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Minimalism has been talked about a lot in the past few years, with people like Marie Kondo, the international ‘declutter’ specialists, advising home architects and organizations on how to live without buying too much.
2021 is seeing another shift: the pendulum swinging back towards maximalism, as claimed by many authoritative publications.
2020 has been a transformative year for many of us, changing our relationships, work profiles, health and homes. Most of us look at life differently and often go into states of insecurity, suffering and instability. Minimalism has got a big blow due to the pandemic.
Minimalism was a repackaged version of materialism but advertised as something completely opposite. It was preaching consumers nothingness and claiming that it was the ultimate luxury.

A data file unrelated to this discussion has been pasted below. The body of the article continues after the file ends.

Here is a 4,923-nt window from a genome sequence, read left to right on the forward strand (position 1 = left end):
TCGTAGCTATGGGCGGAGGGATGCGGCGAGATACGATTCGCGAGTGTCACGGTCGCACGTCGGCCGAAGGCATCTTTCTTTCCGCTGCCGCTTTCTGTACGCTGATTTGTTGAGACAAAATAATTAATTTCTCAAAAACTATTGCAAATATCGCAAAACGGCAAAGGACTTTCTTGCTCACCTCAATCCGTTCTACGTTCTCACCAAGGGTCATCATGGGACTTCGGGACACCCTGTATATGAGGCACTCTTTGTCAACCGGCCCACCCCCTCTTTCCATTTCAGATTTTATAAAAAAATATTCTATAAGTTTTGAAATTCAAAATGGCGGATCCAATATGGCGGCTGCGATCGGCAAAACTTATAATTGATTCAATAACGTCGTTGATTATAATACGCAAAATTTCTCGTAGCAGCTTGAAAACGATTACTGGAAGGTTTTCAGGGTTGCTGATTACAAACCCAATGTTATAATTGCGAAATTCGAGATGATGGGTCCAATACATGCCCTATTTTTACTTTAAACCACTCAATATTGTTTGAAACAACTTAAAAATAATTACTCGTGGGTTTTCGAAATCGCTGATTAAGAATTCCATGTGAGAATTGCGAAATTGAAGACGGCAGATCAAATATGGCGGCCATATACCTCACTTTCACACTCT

It had its own set of toys(expensive paperweights), rituals, practices and methods that many fell for.
Zero is a state of mind not many can come to, and those who do, cannot stay for long.
Now that people have again started buying interior decor and other stuff, it is hard to believe how minimalism even became a fad. The empty rooms have now started getting filled not due to showiness, but out of fun, diversity and a need for change.
People have tasted minimalism and the new love for maximalism has the lessons and language learned over the years baked in, like wellness, health, virtue and sustainability.
The past few years most people have been interacting virtually with other people, having human experiences like dates, webinars, meetings, without any real humans present near them.
The cold, digital life needs an outlet, and maximalism is just the therapy that is needed.
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